Scuderi Group Air-Hybrid Engine claimed to double fuel efficiency


May 2, 2006

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May 3, 2006 On March 7, we wrote of the coming of Scuderi Group's Air-Hybrid engine which claims the title of the world's most fuel efficient internal combustion engine. The Scuderi engine makes its European debut May 9 - 11 at the Engine Expo 2006 in Stuttgart, Germany on a bit of a roll. With three additional worldwide patents recently filed, the air-hybrid system potentially doubles the fuel efficiency of today's gasoline and diesel vehicles and reduces toxic emissions by up to 80 percent. The design is ingenious, has been verified by a world renowned independent laboratory, just landed a US$1.2 million DoD grant to develop the technology further, and it was clearly the talk of the Society of Automotive Engineers World Congress in Detroit where it was officially declared the most visited stand. The technology can be adapted for either diesel or gasoline engines of any size and is claimed to halve fuel consumption compared to today’s internal combustion engines. Autoblog has a succinct well-crafted peice and this animation will help you conceptualise this clever twist on the Otto cycle. There's also the official how it works and theory of operation.

The engine takes advantage of Scuderi's split-cycle by recapturing and storing energy in the form of compressed air. Unlike conventional engines, the Scuderi Engine produces compressed air during its normal operation. By adding a small air storage tank with some simple controls costing only a few hundred dollars, the Scuderi Engine can recapture energy normally lost.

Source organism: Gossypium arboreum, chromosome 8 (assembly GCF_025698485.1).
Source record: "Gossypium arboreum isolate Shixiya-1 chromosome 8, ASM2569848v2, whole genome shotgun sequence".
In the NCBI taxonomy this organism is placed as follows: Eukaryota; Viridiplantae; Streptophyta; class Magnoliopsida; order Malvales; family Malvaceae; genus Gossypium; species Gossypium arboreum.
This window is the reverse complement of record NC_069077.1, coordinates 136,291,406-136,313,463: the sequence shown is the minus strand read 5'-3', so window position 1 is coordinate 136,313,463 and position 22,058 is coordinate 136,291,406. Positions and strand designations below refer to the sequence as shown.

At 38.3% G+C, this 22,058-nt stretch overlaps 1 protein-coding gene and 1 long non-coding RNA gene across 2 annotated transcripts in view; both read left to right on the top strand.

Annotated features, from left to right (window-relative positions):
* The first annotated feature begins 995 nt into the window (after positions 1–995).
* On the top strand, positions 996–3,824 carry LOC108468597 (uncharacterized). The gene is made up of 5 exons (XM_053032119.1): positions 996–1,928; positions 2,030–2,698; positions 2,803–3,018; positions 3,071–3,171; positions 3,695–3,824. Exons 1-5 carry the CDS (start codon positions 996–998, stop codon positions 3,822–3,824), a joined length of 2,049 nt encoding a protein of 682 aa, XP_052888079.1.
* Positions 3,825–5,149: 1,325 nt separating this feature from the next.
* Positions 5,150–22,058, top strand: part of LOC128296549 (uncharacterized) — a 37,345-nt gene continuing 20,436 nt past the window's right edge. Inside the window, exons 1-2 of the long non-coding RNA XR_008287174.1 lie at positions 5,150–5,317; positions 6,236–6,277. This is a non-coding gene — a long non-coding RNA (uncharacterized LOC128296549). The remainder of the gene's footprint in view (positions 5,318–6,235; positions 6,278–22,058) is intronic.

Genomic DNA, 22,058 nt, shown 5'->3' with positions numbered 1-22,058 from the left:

Currently under development, the first diesel and gasoline prototypes are expected to be completed in 2007. It looks to be the real deal so everyone is watching closely.

Here’s a complete listing of recent announcements and magazine articles

About the Author
Mike Hanlon Mike grew up thinking he would become a mathematician, accidentally started motorcycle racing, got a job writing road tests for a motorcycle magazine while at university, and became a writer. As a travelling photojournalist during his early career, his work was published in a dozen languages across 20+ countries. He went on to edit or manage over 50 print publications, with target audiences ranging from pensioners to plumbers, many different sports, many car and motorcycle magazines, with many more in the fields of communication - narrow subject magazines on topics such as advertising, marketing, visual communications, design, presentation and direct marketing. Then came the internet and Mike managed internet projects for Australia's largest multimedia company, (Australia's largest Telco), (Australia's largest employment site),,, and a dozen other internet start-ups before founding Gizmag in 2002. Now he writes and thinks. All articles by Mike Hanlon
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